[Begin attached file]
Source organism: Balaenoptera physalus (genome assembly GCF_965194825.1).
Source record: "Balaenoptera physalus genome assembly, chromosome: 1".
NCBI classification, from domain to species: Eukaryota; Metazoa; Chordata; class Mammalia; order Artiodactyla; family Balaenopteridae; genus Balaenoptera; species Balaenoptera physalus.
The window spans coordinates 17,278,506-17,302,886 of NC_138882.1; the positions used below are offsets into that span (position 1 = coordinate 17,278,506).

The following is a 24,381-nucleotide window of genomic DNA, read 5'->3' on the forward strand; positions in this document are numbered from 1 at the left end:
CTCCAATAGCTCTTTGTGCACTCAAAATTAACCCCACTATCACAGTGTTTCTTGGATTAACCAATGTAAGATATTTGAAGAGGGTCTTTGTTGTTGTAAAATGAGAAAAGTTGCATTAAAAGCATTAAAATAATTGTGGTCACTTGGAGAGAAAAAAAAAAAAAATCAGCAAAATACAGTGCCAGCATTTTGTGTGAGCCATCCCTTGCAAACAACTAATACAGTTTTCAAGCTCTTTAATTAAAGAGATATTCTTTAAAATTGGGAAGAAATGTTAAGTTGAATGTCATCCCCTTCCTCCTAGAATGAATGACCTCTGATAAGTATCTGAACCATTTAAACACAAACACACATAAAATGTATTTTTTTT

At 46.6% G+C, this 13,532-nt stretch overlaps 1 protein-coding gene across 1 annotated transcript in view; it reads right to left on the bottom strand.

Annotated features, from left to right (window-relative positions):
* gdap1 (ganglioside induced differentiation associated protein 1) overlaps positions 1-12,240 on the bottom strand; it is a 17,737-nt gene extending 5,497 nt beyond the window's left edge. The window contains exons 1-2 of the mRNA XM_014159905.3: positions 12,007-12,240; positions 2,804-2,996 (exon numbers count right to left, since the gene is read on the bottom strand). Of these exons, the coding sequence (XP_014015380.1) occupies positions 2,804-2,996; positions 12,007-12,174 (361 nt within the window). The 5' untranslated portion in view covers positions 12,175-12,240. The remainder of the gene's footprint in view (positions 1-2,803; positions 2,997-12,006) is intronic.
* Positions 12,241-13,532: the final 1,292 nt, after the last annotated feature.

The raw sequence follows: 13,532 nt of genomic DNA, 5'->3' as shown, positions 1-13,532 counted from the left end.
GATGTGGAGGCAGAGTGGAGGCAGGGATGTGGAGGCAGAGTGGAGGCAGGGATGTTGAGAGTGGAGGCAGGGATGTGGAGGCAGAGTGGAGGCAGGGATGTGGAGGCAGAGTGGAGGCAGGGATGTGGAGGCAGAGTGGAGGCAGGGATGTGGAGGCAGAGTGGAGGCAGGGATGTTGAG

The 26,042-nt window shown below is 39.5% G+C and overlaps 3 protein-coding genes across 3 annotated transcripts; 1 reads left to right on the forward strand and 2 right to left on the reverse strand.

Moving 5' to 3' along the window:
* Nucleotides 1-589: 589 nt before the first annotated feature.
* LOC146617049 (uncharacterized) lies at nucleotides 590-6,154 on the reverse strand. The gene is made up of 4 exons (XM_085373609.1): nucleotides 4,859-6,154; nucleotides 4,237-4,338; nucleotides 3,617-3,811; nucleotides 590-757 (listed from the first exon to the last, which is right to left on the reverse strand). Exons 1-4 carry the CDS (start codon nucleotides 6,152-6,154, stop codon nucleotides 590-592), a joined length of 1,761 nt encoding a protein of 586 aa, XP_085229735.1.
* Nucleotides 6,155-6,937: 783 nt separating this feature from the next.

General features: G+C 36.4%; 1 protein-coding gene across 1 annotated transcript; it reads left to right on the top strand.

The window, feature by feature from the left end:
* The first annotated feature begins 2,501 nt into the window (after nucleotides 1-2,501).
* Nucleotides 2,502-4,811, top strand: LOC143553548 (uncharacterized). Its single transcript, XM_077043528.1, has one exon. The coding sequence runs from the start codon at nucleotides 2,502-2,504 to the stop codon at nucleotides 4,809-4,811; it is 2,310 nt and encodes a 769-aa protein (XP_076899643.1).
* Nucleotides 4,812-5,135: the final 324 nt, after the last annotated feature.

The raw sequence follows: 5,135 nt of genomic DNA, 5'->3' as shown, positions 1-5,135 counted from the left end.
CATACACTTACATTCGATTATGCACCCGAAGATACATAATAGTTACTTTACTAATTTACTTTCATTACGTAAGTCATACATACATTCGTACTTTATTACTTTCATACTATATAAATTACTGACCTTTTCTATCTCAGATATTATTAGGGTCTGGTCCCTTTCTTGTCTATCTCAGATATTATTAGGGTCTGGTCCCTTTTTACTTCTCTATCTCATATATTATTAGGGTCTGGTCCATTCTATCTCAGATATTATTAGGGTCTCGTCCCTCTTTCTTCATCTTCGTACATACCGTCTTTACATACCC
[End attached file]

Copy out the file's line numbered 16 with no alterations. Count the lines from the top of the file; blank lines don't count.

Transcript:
* LOC146617049 (uncharacterized) lies at nucleotides 590-6,154 on the reverse strand. The gene is made up of 4 exons (XM_085373609.1): nucleotides 4,859-6,154; nucleotides 4,237-4,338; nucleotides 3,617-3,811; nucleotides 590-757 (listed from the first exon to the last, which is right to left on the reverse strand). Exons 1-4 carry the CDS (start codon nucleotides 6,152-6,154, stop codon nucleotides 590-592), a joined length of 1,761 nt encoding a protein of 586 aa, XP_085229735.1.